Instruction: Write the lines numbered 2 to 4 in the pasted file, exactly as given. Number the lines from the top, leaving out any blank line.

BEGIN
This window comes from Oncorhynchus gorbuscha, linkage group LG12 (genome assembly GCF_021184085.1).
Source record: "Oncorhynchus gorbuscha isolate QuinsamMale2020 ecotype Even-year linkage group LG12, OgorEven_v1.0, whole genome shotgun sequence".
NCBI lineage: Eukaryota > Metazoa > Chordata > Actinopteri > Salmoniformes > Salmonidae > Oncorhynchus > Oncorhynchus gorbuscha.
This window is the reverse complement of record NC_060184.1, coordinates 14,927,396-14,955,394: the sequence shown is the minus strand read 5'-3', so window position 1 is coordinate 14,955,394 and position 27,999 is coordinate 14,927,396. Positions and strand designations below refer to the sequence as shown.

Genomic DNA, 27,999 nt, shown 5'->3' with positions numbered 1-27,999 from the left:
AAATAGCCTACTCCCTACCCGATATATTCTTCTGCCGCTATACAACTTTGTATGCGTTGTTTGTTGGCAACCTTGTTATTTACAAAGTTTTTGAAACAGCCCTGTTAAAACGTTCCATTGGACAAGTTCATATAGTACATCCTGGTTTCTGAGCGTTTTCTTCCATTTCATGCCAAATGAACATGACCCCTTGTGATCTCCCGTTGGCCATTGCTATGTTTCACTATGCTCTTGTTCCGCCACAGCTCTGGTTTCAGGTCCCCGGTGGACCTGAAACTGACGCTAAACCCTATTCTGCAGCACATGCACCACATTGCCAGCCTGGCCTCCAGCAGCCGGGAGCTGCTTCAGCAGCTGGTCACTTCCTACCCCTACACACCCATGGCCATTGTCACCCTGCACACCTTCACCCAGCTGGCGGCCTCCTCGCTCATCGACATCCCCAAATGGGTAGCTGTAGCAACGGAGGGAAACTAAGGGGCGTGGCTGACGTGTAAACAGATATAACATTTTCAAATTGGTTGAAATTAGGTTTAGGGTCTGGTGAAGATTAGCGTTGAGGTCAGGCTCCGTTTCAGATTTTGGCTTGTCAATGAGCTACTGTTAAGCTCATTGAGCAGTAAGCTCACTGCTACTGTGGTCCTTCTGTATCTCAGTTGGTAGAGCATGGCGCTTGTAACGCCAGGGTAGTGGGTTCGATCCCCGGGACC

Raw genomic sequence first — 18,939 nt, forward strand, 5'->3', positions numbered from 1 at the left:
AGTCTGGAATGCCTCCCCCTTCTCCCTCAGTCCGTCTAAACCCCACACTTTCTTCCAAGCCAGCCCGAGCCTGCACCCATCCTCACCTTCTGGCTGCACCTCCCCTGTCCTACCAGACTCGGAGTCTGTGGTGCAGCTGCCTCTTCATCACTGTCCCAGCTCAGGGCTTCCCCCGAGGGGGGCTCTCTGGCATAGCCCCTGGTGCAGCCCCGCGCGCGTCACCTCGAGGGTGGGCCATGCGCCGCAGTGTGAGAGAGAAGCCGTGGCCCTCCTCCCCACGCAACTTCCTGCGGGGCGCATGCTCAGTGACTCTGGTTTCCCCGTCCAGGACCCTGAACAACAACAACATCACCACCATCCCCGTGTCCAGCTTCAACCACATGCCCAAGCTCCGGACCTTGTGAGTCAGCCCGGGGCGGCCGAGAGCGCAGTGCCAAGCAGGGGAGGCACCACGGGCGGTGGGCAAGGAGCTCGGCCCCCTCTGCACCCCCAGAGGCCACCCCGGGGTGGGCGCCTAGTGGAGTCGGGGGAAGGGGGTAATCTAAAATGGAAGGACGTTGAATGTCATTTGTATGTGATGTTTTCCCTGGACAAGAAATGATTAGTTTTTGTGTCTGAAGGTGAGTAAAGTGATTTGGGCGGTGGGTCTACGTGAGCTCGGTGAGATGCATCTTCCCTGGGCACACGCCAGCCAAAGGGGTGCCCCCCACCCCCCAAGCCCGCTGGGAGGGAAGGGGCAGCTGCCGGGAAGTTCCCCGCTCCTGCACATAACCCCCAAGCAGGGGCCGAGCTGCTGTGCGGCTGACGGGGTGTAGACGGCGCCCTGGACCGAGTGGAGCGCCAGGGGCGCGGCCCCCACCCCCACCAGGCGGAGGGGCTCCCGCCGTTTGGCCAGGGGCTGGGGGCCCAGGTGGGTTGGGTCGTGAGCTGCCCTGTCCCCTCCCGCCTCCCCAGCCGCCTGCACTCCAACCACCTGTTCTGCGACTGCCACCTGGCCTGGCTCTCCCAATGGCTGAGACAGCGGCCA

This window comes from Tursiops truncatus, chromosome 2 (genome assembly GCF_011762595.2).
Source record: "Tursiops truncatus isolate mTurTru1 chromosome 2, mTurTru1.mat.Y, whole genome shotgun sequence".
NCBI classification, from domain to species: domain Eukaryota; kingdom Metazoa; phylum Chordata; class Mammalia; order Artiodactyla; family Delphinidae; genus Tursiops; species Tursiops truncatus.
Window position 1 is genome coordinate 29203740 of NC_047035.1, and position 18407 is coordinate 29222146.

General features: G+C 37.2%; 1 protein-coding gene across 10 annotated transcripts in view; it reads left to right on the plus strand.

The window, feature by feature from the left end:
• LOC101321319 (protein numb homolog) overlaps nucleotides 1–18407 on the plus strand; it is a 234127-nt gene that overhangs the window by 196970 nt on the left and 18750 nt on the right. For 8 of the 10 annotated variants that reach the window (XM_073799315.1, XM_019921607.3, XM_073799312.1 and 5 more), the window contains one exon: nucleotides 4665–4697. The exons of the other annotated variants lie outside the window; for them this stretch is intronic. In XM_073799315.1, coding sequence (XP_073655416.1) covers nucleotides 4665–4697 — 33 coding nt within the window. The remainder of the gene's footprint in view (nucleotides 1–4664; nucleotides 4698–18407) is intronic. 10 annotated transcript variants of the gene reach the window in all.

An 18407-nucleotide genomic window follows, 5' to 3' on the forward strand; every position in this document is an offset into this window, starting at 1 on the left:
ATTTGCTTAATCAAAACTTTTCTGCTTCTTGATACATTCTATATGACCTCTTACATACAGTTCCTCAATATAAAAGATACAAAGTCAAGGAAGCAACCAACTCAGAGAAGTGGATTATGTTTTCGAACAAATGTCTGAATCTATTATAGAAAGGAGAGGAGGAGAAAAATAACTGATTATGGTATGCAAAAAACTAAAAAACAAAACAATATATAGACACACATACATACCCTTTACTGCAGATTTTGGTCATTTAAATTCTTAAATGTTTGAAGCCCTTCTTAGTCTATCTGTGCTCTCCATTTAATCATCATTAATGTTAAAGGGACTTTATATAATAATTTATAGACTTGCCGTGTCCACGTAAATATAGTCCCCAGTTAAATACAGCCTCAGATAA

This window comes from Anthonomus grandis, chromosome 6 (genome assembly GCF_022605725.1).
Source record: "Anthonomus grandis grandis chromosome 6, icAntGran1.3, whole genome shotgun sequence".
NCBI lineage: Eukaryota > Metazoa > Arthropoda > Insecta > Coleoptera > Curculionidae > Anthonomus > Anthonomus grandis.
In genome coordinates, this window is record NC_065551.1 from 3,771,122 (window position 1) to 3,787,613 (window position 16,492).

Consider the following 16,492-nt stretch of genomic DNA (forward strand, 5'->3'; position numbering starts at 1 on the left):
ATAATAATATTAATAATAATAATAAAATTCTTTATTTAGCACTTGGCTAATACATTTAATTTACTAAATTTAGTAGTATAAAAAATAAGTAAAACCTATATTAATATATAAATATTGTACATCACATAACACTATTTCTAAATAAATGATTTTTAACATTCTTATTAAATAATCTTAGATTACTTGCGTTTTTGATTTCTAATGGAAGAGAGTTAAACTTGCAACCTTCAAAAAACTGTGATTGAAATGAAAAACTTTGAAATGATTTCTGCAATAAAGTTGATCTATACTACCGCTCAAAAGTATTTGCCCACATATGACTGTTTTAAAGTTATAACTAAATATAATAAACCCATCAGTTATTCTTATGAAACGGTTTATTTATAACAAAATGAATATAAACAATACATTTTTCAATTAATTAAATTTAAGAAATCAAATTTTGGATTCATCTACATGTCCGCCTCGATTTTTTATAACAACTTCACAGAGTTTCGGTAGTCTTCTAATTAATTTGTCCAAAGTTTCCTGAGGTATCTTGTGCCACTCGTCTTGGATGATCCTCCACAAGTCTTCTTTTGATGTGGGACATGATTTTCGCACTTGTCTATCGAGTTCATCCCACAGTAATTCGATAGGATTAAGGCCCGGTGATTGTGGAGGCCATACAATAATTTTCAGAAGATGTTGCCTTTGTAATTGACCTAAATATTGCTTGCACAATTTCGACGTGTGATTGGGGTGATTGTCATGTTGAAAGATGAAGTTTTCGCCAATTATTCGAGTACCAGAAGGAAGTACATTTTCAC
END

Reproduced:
Source record: "Oncorhynchus gorbuscha isolate QuinsamMale2020 ecotype Even-year linkage group LG12, OgorEven_v1.0, whole genome shotgun sequence".
NCBI lineage: Eukaryota > Metazoa > Chordata > Actinopteri > Salmoniformes > Salmonidae > Oncorhynchus > Oncorhynchus gorbuscha.
This window is the reverse complement of record NC_060184.1, coordinates 14,927,396-14,955,394: the sequence shown is the minus strand read 5'-3', so window position 1 is coordinate 14,955,394 and position 27,999 is coordinate 14,927,396. Positions and strand designations below refer to the sequence as shown.